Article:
Popular Condiments That Make You Gain Weight, According to Experts
The perfect condiment can work wonders on a lackluster meal. But if you're looking jazz up that bland grilled chicken dinner and you're hoping to stick to your healthy diet, you'd be wise to think twice before splashing it with any old bottle of ranch dressing lurking in your fridge.
"Many people don't take into consideration the nutritional value of their condiments," says Claudia Hleap, MS, RD, LDN, a registered dietician based in Philadelphia. "People may be surprised to see how quickly the calories and carbohydrates in certain condiments can add up."
In fact, your favorite dipping sauces and dressings can be secret belly-fat bombs that are loaded with all sorts of added sugars, trans fats, and excess sodium. "My clients often can't understand why they can't lose weight," says Lynell Ross, a nutritionist, health and wellness coach, and certified personal trainer with Education Advocates. "They're overlooking [the condiments]—the 'little extras' that lead to unsuspecting weight gain."
Want to avoid those little extras holding you back? Read on, because here is the ultimate condiment-aisle Hall of Shame, straight from the top health experts. And for our complete guide to condiments, don't miss our roundup of The All-Time Best & Worst Condiments at the Grocery Store.
"Low-Fat" Salad Dressings
You can ruin any healthy salad by opting for the wrong dressing, and you may be surprised to learn which dressings are really bad for you. "Light dressings are the worst!," says Laurell Eden, a weight-loss coach and founder of Body Up Coaching. "If you're trying to lose weight, don't eat the 'light' or 'low fat' version of anything!"
As Eden notes, many low-fat salad dressings may come as advertised—but they'll also come with plenty of sugar. "It's not the fat that's bad for you," she says.
According to a now-famous study by Purdue University, eating a little bit of fat with your salad actually helps the body absorb the vegetables in a healthier way. So read the label closely, and be on the lookout for red flags such as corn syrup, hydrogenated oils, and other insidious ingredients. And for more on which salad dressings you should avoid, don't miss this list of The Worst Salad Dressings on the Planet!
"When teaching health classes, I use food demonstrations to illustrate how quickly fat and calories can add up," says Lynell Ross, of Education Advocates. "One of the highest-calorie, highest-fat food condiments is mayonnaise. It's also full of sodium, which can lead to weight gain."
In mayo, one little tablespoon can amount to 90 calories and 10 grams of fat. "Toss one cup to dress your coleslaw, potato, or tuna salad, and you add 1,440 calories—plus an additional 160 fat grams and half of your daily recommended amount of sodium," says Ross. For healthier mayo alternatives, see our complete list of The Best & Worst Store-Bought Mayonnaises—Ranked!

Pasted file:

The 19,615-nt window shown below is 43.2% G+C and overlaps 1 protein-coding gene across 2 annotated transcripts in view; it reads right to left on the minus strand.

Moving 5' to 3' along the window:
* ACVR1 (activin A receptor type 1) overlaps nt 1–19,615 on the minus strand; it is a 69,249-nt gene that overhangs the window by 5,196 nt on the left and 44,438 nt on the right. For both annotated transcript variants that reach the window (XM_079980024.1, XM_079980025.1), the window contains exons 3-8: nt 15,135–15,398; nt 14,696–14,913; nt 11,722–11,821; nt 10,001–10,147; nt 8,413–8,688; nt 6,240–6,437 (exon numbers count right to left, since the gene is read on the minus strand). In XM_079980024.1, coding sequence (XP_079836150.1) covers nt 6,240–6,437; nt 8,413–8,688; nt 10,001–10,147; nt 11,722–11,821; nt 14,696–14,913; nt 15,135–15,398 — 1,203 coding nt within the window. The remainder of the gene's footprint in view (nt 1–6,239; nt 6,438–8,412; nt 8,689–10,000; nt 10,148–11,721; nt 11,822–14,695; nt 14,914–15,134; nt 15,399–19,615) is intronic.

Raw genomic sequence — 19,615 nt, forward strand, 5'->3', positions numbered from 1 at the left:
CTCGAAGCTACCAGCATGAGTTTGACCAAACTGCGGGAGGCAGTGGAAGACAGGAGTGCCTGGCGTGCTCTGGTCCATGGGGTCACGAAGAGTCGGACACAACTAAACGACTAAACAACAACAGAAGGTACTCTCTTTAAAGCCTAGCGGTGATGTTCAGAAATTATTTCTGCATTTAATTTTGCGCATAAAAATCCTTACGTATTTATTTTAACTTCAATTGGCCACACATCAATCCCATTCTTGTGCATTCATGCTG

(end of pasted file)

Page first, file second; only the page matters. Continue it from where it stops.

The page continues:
Creamy Pasta Sauces
Whether you are getting a big sub sandwich, a bowl of pasta, or another meal where sauce can be added, creamy sauces tend to sneak up on you. "While they add great flavor and mouthfeel, they often bringing meals well above 1,000 total calories!," says Brian St. Pierre, MS, RD, CSCS, Director of Performance Nutrition at Precision Nutrition. "Instead, try to order pasta with red or light white wine sauces." For more pasta sauces to avoid, see this definitive ranking of The Worst Pasta Sauces on the Planet.
Heinz Barbecue Sauce
"For people monitoring and limiting their carbohydrate intake, I always make them aware of the sugar content in barbecue sauce," says registered dietician Claudia Hleap MS, RD, LDN. "Heinz BBQ sauce contains 150 calories and 18 grams of carbohydrates for a 2-tablespoon serving! As a reference point, the average woman should consume approximately 30-45 grams carbohydrates per meal and the average man should consume approximately 30-60 grams carbohydrates per meal."
The ultimate seafood condiment may be derailing your weight-loss plans. "Just two tablespoons has about 140 calories, and the ingredients of tartar sauce often include high-fructose corn syrup, lemon juice concentrate, and natural flavors," says Lisa DeFazio, MS, RD, a dietitian and author of the Women's Health Big Book of Smoothies and Soups.
Many popular maple syrup brands on grocery store shelves call their products "syrup," but these gooey concoctions are primarily composed of high fructose corn syrup, artificial flavors, and caramel color—all ingredients that have been connected to a slew of health issues, from liver disease to cancer.
Few sauces instantly elevate chicken, salmon, and beef quite like teriyaki sauce. Unfortunately, that flavor comes at a high cost. Your favorite Asian-themed sauce may be jam-packed with high fructose corn syrup and sodium. So remember to always opt for the "low-sodium" option, if you choose to indulge.
A single tablespoon of ranch dressing usually contains more calories and fat than your standard-issue chocolate-chip cookie. In the case of Ken's Buttermilk Ranch—our winner of the worst salad dressing on the planet—two tablespoons contains 200 calories and 19 grams of fat. Throw in the soybean oil and things like "natural flavor," and you'll definitely want to opt for any other salad-dressing alternative. For help there, see these 10 Healthy Salad Dressings to Buy Right Now.
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